NWPR Books

Northwest Public Radio loves to read! Below, you will find our editorial reviews and personal recommendations for literary works we think you, our listeners, would love.

We are also receive station support from many Northwest Independent Booksellers, who provide their own recommendations here.

And, if you have any great reads you would like to share with us, please let us know, by emailing your review to NWPR@wsu.edu!

'Find Me' Gets Lost Along The Way

Feb 17, 2015

America's recent tussle with Ebola — and the current resurgence of measles — has made pandemics a major issue, and a major fear. Not that you'd know it from Laura Van Den Berg's Find Me. In it, a haunted young woman named Joy winds up in a hospital in rural Kansas, following the onset of a mysterious, fatal disease, one that erases people's memories.

There's a small subgenre of young-adult novels that treat suicide as a mystery left behind for the survivors. From John Green's 2006 debut Looking For Alaska and Jay Asher's 2007 bestseller Thirteen Reasons Why to more recent titles like Michelle Falkoff's Playlist For The Dead, survivors try to unravel the causes and meaning of a purposeful death, through clues the victim left behind.

I love arguing about books. Tell me Michael Chabon's The Amazing Adventures of Kavalier & Clay is the best modern American novel ever written and I'll fight you. Tell me it wasn't and I'll fight you, too. I'm just scrappy that way.

This year, Black History Month carries a special significance, because America is marking not just the 150th anniversary of Emancipation, but also the 50th anniversary of the Voting Rights Act. It was propelled into reality through the heroic witness of non-violent demonstrations in Selma, Alabama and across the nation.

Music Is Troublesome Magic In 'Signal To Noise'

Feb 12, 2015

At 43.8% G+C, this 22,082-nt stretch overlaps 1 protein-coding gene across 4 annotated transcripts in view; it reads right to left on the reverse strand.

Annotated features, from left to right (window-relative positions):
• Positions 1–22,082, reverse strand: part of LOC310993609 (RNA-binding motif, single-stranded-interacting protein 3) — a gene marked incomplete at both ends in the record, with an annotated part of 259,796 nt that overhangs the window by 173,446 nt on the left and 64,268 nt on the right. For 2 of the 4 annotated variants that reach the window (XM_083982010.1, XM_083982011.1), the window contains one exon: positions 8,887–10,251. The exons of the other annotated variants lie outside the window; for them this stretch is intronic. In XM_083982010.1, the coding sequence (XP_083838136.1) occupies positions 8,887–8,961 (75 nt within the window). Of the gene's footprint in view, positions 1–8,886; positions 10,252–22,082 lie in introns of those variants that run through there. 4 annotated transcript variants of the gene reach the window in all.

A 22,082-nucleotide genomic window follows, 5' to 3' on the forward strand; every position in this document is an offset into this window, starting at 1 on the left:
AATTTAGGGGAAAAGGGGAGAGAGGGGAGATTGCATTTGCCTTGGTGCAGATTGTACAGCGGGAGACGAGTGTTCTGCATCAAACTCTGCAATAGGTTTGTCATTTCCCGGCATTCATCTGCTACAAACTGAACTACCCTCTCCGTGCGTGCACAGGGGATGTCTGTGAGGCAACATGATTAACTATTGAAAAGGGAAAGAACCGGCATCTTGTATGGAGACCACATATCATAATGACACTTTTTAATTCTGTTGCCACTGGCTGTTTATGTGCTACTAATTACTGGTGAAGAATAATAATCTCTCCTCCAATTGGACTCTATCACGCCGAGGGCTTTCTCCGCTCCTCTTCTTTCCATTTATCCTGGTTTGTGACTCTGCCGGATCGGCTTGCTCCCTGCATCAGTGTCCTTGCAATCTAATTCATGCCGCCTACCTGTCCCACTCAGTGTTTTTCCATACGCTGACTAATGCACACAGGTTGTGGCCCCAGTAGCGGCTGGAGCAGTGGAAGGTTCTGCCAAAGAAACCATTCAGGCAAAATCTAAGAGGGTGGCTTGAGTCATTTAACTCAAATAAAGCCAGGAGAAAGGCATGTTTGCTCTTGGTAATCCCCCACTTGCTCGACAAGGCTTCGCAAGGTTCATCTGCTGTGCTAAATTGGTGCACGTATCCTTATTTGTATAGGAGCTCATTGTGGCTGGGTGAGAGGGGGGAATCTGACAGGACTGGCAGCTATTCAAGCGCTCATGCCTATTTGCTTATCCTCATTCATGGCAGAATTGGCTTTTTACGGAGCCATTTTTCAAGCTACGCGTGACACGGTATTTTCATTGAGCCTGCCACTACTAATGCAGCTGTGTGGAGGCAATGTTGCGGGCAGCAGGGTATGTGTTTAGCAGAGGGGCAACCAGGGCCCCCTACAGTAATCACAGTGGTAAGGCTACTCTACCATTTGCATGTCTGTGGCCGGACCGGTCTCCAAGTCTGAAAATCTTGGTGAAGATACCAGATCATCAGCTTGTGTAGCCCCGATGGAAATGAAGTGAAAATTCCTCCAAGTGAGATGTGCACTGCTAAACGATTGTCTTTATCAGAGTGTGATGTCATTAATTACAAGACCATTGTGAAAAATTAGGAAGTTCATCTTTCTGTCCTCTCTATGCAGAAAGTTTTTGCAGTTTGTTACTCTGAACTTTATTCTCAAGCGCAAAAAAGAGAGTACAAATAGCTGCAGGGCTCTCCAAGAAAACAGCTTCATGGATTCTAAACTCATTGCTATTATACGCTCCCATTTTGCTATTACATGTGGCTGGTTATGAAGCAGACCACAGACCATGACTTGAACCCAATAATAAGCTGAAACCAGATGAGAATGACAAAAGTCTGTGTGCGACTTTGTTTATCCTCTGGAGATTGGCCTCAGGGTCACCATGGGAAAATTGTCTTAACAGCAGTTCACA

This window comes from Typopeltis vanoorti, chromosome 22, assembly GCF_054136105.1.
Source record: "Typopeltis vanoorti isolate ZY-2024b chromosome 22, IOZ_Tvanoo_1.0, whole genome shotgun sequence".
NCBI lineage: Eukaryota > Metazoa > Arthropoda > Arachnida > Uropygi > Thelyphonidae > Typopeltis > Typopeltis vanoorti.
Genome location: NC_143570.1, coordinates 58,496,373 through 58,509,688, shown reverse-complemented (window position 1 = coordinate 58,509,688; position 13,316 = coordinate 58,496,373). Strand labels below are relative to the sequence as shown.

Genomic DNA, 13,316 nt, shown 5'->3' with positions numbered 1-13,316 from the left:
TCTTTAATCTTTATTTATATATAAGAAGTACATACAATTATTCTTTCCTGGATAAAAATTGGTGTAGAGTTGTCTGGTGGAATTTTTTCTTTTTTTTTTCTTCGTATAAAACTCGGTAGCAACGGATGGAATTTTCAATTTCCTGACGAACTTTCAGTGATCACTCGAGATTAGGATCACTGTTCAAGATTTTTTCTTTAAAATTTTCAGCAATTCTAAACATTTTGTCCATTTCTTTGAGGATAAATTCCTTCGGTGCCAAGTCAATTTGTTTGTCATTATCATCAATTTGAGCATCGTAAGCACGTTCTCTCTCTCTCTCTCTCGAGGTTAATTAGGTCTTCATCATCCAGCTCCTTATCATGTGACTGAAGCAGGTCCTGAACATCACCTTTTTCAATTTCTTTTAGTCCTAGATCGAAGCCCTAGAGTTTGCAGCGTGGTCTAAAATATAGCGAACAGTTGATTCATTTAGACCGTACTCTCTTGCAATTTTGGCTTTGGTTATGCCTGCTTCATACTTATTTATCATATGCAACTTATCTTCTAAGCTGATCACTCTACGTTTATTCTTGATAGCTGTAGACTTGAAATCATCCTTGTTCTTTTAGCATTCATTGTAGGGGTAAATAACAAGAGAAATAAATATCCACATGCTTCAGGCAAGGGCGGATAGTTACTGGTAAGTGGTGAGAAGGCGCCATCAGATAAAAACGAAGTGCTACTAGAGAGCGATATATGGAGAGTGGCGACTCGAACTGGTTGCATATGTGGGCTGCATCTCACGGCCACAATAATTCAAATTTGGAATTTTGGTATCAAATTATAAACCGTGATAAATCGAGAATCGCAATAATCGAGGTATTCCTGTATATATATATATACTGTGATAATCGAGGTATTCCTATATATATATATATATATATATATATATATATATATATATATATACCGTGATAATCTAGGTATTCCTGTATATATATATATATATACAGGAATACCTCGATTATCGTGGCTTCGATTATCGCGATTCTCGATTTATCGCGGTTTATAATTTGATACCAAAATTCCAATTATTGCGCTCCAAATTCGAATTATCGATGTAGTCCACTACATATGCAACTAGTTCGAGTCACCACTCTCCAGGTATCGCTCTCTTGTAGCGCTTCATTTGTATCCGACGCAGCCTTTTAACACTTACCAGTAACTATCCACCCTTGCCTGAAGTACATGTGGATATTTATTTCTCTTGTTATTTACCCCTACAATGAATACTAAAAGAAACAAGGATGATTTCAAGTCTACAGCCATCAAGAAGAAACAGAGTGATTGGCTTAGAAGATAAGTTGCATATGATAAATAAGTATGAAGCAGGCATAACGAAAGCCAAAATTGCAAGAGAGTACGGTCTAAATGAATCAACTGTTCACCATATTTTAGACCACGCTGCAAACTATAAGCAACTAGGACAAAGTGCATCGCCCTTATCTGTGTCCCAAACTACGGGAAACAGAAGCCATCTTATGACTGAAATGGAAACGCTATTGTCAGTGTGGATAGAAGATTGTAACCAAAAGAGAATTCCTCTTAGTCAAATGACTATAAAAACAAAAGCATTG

"Magic will break your heart," warns Mama Dolores, the grandmother of Mercedes "Meche" Vega, the protagonist of Silvia Moreno-Garcia's debut novel, Signal to Noise. When it comes to magic, Mama Dolores is not speaking metaphorically: Meche, a 15-year-old girl living in Mexico City, has discovered how to practice magic, actual spells that can do actual good and actual harm.

'Displacement' Floats Too Close To The Surface

Feb 11, 2015

Is buoyancy boring? It's certainly an underrated quality in the literary world. We value tragic ranters and ironic brooders, people who put on a show and really make the pages fly by. Sturdy resilience, on the other hand, always seems to be asking for a fall.

Fantasy's turn toward the grim has not lessened lately, nor should it. The success of George R. R. Martin's A Song of Ice and Fire not only justifies all that brooding darkness, it's opened the doors for many other excellent and similarly grim books. Randy Henderson, however, has something else in mind entirely with his debut novel, Finn Fancy Necromancy. Strictly speaking, it's an urban fantasy, one that takes place in and around present-day Seattle.

As a writer Kelly Link is possessed of many magical powers, but to me what's most notable about her new collection, Get in Trouble, is its astonishing freedom. It's one thing to put demon lovers and ghost boyfriends and spaceships in your stories, but it's something else to allow yourself to explore broad and unusual territory without worrying whether the reader will follow you closely. Link's fiction may be strange, but so, it seems, are all of us, each with our own highly particular inner lives.

"Does this obituary make me look fat?"

You don't read Anne Tyler to have your worldview expanded, or to be kept awake at night anxiously turning pages. You read, instead, for the cozy mildness, the comfort of sinking into each new warmhearted, gently wry book.